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It was once the manna for health food maniacs and vegetarians, but soy has become the Martin Shkreli of food. Almond milk has knocked off soy milk as the number one non-dairy milk of choice in the U.S.; the food is often maligned as a toxic allergen; and men’s health magazines run warnings of how soy possibly can alter one’s hormonal balance due to estrogen—though, peeking down my shirt, I do not see any such evidence from 20+ years of eating and drinking soy products, way before soy was cool and long after it has been shunned.

After all, soy is high in protein, can serve as a solid meat alternative and some soy in the diet could be beneficial for the heart.

But much of soy’s perception problem stems from what is occurring worldwide in the agriculture sector. South America now produces more soybeans than in North America, where soy has long been a lucrative commodity. Brazil has transformed much of its rustic savannah-like cerrado into massive farms, which include soy as a new cash crop. Currently 85 percent of the world’s soy crop is crushed into soybean oil or meal. Of all the soybeans on earth that are crushed, 98 percent of them are processed into animal feed, due to the world’s growing demand for animal protein. So that organic, fluffy, healthful tofu or fake soy meat you are buying at the store, while benign, is not making a difference on the global soy market. You’re not causing the displacement of local crops or fomenting deforestation. But, a bevy of other consumer products are linked to soy’s disruption to the environment and communities.

To that end, the Paris-based Consumer Goods Forum (CGF), an international coalition of retailers and consumer goods manufacturers, says it is taking steps to solve this problem. CGF has developed a framework that it believes can help companies manage the soy consumed within their supply chains. As more companies realize their 2020 promises to reduce or even eliminate deforestation are only a paltry five years away, they need guidance on how to achieve goals. Should this framework catch on and succeed, we may start to hear about a “soy footprint” in the same vein as carbon accounting, water footprint, and timber certification.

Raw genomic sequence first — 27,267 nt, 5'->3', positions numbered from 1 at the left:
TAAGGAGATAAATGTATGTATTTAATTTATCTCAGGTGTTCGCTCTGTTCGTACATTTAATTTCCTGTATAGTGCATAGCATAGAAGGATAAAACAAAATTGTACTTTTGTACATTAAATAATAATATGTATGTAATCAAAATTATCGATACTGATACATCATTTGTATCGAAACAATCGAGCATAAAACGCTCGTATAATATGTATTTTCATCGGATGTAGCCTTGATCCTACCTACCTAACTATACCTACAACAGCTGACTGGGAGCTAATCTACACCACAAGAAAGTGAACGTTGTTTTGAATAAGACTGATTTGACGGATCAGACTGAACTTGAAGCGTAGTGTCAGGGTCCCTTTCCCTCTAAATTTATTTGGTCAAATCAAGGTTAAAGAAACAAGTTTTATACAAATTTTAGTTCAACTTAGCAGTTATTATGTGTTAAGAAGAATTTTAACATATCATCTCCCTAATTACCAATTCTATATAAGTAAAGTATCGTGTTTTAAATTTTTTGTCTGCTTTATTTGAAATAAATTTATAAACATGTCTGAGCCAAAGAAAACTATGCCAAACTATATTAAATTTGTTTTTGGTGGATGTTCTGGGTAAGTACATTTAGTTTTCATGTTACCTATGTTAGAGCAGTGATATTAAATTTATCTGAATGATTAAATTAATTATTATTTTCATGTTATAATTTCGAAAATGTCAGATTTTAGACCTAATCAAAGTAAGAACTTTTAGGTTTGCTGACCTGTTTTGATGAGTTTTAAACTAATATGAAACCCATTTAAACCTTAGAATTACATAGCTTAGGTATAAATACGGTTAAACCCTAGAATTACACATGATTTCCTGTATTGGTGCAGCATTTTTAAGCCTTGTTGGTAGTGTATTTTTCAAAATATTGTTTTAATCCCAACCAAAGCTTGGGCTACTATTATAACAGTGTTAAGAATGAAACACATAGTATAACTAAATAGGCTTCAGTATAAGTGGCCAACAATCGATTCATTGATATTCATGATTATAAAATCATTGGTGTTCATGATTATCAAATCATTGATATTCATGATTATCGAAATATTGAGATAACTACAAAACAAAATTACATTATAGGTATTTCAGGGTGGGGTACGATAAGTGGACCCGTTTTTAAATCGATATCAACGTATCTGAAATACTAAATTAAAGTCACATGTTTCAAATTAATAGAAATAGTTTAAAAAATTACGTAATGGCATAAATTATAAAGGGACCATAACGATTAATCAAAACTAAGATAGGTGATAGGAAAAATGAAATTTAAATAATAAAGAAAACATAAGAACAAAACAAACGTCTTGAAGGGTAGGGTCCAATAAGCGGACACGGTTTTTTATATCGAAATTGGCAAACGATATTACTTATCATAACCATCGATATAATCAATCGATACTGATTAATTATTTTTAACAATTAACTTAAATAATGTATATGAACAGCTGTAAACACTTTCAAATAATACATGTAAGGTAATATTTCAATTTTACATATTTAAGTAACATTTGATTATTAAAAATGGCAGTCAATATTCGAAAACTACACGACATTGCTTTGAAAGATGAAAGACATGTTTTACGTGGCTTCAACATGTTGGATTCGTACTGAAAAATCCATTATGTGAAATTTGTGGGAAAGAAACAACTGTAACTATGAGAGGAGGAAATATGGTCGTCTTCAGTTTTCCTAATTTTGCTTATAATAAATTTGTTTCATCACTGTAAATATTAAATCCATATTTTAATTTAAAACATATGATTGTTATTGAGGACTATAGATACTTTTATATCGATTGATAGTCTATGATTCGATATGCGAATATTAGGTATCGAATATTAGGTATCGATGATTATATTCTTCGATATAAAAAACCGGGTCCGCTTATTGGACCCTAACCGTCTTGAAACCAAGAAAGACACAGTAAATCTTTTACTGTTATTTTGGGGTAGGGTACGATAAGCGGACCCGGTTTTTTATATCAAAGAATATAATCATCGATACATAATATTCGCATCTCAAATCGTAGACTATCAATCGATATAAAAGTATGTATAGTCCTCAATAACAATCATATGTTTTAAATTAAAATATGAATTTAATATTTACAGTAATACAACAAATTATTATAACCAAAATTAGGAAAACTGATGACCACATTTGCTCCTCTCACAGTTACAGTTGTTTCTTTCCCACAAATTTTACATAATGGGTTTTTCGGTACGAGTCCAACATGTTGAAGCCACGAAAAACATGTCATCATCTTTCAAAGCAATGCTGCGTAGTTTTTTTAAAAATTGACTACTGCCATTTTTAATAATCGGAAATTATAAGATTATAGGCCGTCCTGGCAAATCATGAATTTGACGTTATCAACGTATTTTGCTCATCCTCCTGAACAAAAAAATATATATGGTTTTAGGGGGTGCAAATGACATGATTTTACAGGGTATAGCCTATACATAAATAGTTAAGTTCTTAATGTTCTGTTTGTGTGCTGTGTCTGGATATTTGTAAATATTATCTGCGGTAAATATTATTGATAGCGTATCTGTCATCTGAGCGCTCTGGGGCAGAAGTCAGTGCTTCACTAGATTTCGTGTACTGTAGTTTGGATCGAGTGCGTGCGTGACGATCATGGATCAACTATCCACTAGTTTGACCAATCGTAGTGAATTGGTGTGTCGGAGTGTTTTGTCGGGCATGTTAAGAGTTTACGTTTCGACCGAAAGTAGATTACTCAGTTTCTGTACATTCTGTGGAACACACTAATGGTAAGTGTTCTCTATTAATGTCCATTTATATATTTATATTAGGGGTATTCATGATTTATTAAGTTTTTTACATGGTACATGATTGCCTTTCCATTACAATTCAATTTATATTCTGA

Companies criticized for the environmental impact, and seeking to correct those trends, confront a bevy of challenges. As with palm oil, soy is often purchased through several layers of vendors, posing a challenge to traceability. Soy is reported to encroach everywhere from the Amazon to lesser-known but equally fragile ecosystems in the U.S. and Canada. And how much soy is too much soy? A meat company’s feed lot in one region may use a different formulation from one just a few hundred miles away.

The answer, according to CGF, is the “Soy Ladder.” This framework, based on research data, leverages data in a way analogous to how the U.S. Dodd-Frank Act measures risk due to conflict minerals. These guidelines offer an idea of how to measure the prevalence of soy within a company’s supply chain, and whether that company’s consumption puts that company at risk of contributing significantly to deforestation. For example, soy directly purchased and controlled is labeled as “Tier 1.” Soy used in feed for animal, eggs and dairy products comprises the next tier. Derivatives such as lecithin used in chocolate or soy oil in margarine comprise the final tier.

Whether these guidelines, which are still in flux, will be effective remains to be seen. Businesses will still have leeway as to how intensively they wish to report their soy consumption. Many may choose to report only direct purchases of soy or a few layers delineated by this framework—others may just want to report soy purchased from regions where deforestation is a definite risk. The result could be a more educated public—or one further spooked once they have a greater understanding of their total soy consumption.

Image credit: CSIRO

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225515
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